ESL instructor grading non-ESL papers

Complementing the previous entry, Hui Cao, an ESL graduate teaching assistant finds grading native-speakers' papers difficult, frustrating, and rewarding.

"Grading was the toughest job. You had to read 40 papers with the average length of seven--- for twice. You had to write pages of comments on each one and be ready for their arguments. The close reading of their shitty first drafts for days made me sick. It usually took me an entire weekend to finish that. I hided myself under my desk and cried after it was done. When I was able to cry--- believe it or not, that would be my best time. ...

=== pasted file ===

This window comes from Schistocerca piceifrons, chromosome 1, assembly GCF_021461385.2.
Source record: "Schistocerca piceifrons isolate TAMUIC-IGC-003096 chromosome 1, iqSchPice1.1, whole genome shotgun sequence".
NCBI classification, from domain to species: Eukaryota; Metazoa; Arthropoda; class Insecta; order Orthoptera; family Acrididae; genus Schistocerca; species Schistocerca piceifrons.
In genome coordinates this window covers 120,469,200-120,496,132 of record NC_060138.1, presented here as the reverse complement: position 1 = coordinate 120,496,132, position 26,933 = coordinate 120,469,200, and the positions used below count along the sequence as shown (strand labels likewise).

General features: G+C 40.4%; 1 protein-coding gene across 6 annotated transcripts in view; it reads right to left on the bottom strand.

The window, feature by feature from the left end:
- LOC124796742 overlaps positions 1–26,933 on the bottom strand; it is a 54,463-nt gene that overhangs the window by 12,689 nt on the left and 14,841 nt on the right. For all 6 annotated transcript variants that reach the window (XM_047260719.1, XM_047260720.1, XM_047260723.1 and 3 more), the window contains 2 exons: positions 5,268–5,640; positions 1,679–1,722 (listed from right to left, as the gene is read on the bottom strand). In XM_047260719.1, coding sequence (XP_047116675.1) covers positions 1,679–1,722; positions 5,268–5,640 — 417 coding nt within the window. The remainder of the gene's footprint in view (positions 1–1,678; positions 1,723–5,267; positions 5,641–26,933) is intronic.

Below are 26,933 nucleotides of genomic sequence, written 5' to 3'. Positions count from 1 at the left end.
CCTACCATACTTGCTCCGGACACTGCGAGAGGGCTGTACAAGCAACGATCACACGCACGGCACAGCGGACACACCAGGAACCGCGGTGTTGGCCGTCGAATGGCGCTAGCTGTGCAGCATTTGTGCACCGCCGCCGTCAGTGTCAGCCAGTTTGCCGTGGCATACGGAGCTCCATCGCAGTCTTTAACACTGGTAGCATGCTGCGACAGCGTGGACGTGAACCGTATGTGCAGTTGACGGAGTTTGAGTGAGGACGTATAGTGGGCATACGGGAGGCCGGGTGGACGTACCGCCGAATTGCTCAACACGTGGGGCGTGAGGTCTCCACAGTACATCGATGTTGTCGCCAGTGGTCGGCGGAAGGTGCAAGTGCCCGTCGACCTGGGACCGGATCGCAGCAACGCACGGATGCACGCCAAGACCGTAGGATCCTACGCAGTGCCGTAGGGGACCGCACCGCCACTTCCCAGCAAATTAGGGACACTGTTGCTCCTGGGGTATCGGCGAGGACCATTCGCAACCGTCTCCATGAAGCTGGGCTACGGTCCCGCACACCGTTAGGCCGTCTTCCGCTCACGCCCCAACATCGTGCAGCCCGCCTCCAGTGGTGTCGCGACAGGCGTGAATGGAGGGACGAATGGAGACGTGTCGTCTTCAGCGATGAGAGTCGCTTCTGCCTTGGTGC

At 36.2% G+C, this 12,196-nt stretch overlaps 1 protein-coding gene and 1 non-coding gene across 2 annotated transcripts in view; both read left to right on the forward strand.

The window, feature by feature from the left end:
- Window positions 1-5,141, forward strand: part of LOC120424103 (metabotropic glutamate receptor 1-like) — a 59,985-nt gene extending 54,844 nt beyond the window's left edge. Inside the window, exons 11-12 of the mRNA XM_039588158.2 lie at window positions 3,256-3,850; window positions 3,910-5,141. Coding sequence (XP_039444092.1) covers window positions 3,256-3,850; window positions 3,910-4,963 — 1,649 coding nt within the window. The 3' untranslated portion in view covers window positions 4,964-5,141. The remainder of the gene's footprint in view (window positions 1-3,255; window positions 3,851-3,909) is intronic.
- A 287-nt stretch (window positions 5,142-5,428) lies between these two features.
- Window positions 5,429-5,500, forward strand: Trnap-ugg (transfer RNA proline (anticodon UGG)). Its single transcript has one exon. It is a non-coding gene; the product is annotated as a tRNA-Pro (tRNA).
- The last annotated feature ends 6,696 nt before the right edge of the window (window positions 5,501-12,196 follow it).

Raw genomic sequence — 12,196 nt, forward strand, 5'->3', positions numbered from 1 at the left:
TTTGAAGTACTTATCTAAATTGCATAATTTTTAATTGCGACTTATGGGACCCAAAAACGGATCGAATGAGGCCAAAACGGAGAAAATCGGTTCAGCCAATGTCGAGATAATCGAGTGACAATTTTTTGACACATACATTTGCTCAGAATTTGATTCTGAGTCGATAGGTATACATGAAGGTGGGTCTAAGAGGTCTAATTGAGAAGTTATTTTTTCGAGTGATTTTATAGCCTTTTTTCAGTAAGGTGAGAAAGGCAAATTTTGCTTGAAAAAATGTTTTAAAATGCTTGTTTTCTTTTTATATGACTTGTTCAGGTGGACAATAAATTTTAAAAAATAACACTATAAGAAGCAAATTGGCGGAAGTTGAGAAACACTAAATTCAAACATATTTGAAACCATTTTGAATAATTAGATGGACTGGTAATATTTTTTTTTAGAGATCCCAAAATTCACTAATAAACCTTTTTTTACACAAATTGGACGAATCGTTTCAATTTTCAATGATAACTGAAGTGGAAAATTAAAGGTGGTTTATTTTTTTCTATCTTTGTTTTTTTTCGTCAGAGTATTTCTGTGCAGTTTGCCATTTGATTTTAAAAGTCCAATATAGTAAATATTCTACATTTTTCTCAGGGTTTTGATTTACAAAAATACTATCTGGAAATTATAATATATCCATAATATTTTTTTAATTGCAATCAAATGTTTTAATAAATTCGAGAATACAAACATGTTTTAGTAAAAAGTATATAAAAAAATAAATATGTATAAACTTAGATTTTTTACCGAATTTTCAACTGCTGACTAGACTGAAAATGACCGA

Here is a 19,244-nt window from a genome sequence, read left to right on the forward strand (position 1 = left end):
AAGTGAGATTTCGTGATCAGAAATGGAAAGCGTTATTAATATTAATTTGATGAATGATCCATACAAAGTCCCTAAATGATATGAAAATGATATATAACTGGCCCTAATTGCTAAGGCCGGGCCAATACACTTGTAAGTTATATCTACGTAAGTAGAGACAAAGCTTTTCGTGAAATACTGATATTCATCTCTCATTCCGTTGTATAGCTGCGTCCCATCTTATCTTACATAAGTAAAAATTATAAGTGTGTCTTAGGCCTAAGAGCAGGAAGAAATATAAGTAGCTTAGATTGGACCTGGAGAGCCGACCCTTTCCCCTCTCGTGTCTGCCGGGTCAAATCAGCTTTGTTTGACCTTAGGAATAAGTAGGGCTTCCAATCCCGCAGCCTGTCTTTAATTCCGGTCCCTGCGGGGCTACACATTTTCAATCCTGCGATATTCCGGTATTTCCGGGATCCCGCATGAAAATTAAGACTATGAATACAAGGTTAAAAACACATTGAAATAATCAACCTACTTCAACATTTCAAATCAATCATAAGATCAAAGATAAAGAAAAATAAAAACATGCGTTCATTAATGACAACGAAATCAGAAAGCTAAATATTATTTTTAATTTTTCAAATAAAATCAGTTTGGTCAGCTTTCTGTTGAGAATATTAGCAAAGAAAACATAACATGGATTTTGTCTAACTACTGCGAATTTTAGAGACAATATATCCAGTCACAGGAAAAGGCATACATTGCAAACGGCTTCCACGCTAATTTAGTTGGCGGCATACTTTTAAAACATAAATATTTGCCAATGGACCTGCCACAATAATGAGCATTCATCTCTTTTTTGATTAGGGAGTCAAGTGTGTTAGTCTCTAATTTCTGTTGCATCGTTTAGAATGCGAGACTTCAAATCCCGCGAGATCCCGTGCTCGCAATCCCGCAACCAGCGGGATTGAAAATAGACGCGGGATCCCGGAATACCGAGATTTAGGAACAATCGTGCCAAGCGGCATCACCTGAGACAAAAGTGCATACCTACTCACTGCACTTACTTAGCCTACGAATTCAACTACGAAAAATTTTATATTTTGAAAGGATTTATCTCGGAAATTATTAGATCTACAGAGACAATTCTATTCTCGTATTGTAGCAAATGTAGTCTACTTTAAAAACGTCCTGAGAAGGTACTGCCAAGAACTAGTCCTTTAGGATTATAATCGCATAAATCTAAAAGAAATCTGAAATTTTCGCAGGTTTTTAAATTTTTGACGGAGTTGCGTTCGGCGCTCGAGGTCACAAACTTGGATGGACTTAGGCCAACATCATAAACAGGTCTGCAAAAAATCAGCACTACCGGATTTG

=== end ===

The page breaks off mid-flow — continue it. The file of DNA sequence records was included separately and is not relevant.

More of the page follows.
If I was asked whether I was qualified to teach native speakers English composition with my sometimes awkward written English, my answer would be I don't know but certainly I could contribute much to their writing. Writing, especially academic writing which I teach is more a kind of training of people's mind, making them think more logically, rationally, clearly and concisely with the least fallacies. Since mind and language are two separate things, articulating thoughts through language is a kind of art. For academic writing, the art has to be shaped to satisfy public's taste. The strength of rhetorical strategies in the States is so powerful everywhere that they can massage people's life easily. Plus most of the guys do not really know how to think and write. Their over-fluent oral English and simplified reasoning are everywhere in their papers."